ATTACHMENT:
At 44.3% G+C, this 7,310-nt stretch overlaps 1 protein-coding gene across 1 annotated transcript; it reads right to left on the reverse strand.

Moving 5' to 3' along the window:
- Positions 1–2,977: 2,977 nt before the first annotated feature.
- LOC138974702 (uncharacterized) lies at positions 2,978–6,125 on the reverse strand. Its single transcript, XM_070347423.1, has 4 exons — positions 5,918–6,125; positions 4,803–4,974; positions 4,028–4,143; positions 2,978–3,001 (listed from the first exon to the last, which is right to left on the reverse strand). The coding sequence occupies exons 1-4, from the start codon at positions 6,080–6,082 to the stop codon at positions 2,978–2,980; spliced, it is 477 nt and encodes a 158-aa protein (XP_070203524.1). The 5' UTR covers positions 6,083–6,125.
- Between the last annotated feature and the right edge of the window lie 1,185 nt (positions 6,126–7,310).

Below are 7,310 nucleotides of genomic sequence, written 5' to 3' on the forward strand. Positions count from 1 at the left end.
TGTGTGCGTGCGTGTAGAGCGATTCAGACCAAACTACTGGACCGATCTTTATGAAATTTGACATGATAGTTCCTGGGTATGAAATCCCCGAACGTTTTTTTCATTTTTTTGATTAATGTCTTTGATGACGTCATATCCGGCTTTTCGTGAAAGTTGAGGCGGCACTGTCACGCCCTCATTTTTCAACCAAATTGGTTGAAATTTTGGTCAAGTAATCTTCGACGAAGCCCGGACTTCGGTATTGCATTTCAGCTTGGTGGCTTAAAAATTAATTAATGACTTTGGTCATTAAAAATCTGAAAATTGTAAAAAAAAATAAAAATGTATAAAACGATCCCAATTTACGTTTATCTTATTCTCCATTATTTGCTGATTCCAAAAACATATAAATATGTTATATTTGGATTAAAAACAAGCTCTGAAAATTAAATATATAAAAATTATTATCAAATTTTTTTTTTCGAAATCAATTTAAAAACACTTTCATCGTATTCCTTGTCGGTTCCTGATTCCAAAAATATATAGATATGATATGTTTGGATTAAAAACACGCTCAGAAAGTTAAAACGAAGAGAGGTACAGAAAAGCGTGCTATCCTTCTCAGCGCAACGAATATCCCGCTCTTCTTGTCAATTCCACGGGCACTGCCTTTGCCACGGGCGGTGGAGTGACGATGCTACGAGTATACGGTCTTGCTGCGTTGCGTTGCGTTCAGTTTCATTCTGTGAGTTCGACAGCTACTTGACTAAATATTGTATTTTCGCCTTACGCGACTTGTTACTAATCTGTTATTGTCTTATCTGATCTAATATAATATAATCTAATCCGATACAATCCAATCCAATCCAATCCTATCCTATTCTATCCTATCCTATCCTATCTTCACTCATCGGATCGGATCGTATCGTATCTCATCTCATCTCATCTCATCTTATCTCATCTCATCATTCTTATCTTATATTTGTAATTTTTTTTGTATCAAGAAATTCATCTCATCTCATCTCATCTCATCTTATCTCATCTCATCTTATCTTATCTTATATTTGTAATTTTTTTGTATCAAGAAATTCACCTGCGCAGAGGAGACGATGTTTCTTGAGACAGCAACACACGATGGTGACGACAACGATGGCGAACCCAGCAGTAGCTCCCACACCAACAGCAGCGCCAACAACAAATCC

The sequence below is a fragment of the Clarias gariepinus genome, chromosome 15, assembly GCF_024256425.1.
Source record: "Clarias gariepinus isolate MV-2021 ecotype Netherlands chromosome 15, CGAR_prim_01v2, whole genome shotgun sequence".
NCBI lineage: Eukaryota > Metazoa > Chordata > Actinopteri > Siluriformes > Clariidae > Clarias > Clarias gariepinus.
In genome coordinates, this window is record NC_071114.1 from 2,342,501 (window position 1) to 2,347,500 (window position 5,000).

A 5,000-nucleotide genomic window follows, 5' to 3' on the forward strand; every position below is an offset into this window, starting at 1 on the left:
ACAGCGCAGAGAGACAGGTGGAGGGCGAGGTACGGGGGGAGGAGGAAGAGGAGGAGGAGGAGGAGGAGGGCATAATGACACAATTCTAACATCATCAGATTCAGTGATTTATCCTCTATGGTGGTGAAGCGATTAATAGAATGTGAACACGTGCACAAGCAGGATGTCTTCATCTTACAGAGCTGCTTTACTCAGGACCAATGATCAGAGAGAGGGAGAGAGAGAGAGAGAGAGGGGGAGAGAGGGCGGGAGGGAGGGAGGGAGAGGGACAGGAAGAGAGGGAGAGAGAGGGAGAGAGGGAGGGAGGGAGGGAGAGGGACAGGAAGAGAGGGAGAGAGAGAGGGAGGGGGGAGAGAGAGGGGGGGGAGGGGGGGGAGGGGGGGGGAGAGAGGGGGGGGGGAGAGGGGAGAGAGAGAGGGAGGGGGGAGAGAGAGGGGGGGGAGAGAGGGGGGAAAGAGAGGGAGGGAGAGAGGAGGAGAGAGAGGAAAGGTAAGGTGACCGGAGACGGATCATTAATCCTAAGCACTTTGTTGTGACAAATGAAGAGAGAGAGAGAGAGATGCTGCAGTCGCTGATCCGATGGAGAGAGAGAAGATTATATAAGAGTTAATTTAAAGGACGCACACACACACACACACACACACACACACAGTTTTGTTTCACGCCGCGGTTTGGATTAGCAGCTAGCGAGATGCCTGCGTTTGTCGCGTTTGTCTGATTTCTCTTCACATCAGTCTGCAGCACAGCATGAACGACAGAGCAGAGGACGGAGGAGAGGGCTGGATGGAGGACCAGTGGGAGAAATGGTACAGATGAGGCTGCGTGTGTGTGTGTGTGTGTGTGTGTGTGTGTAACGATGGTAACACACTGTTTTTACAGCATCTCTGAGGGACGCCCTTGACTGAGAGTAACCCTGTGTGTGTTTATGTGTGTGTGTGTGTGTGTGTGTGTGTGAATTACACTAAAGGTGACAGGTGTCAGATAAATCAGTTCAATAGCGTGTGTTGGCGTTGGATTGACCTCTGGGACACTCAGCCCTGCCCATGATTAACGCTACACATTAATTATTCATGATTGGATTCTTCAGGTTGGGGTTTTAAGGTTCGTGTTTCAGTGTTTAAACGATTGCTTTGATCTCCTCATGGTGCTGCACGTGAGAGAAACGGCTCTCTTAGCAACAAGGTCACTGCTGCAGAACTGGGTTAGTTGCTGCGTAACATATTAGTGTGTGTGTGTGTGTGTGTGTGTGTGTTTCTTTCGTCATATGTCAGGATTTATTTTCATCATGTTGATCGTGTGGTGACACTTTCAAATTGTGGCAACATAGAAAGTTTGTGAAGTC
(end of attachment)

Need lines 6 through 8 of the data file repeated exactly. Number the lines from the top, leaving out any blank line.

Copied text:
Below are 7,310 nucleotides of genomic sequence, written 5' to 3' on the forward strand. Positions count from 1 at the left end.
TGTGTGCGTGCGTGTAGAGCGATTCAGACCAAACTACTGGACCGATCTTTATGAAATTTGACATGATAGTTCCTGGGTATGAAATCCCCGAACGTTTTTTTCATTTTTTTGATTAATGTCTTTGATGACGTCATATCCGGCTTTTCGTGAAAGTTGAGGCGGCACTGTCACGCCCTCATTTTTCAACCAAATTGGTTGAAATTTTGGTCAAGTAATCTTCGACGAAGCCCGGACTTCGGTATTGCATTTCAGCTTGGTGGCTTAAAAATTAATTAATGACTTTGGTCATTAAAAATCTGAAAATTGTAAAAAAAAATAAAAATGTATAAAACGATCCCAATTTACGTTTATCTTATTCTCCATTATTTGCTGATTCCAAAAACATATAAATATGTTATATTTGGATTAAAAACAAGCTCTGAAAATTAAATATATAAAAATTATTATCAAATTTTTTTTTTCGAAATCAATTTAAAAACACTTTCATCGTATTCCTTGTCGGTTCCTGATTCCAAAAATATATAGATATGATATGTTTGGATTAAAAACACGCTCAGAAAGTTAAAACGAAGAGAGGTACAGAAAAGCGTGCTATCCTTCTCAGCGCAACGAATATCCCGCTCTTCTTGTCAATTCCACGGGCACTGCCTTTGCCACGGGCGGTGGAGTGACGATGCTACGAGTATACGGTCTTGCTGCGTTGCGTTGCGTTCAGTTTCATTCTGTGAGTTCGACAGCTACTTGACTAAATATTGTATTTTCGCCTTACGCGACTTGTTACTAATCTGTTATTGTCTTATCTGATCTAATATAATATAATCTAATCCGATACAATCCAATCCAATCCAATCCTATCCTATTCTATCCTATCCTATCCTATCTTCACTCATCGGATCGGATCGTATCGTATCTCATCTCATCTCATCTCATCTTATCTCATCTCATCATTCTTATCTTATATTTGTAATTTTTTTTGTATCAAGAAATTCATCTCATCTCATCTCATCTCATCTTATCTCATCTCATCTTATCTTATCTTATATTTGTAATTTTTTTGTATCAAGAAATTCACCTGCGCAGAGGAGACGATGTTTCTTGAGACAGCAACACACGATGGTGACGACAACGATGGCGAACCCAGCAGTAGCTCCCACACCAACAGCAGCGCCAACAACAAATCC

The sequence below is a fragment of the Clarias gariepinus genome, chromosome 15, assembly GCF_024256425.1.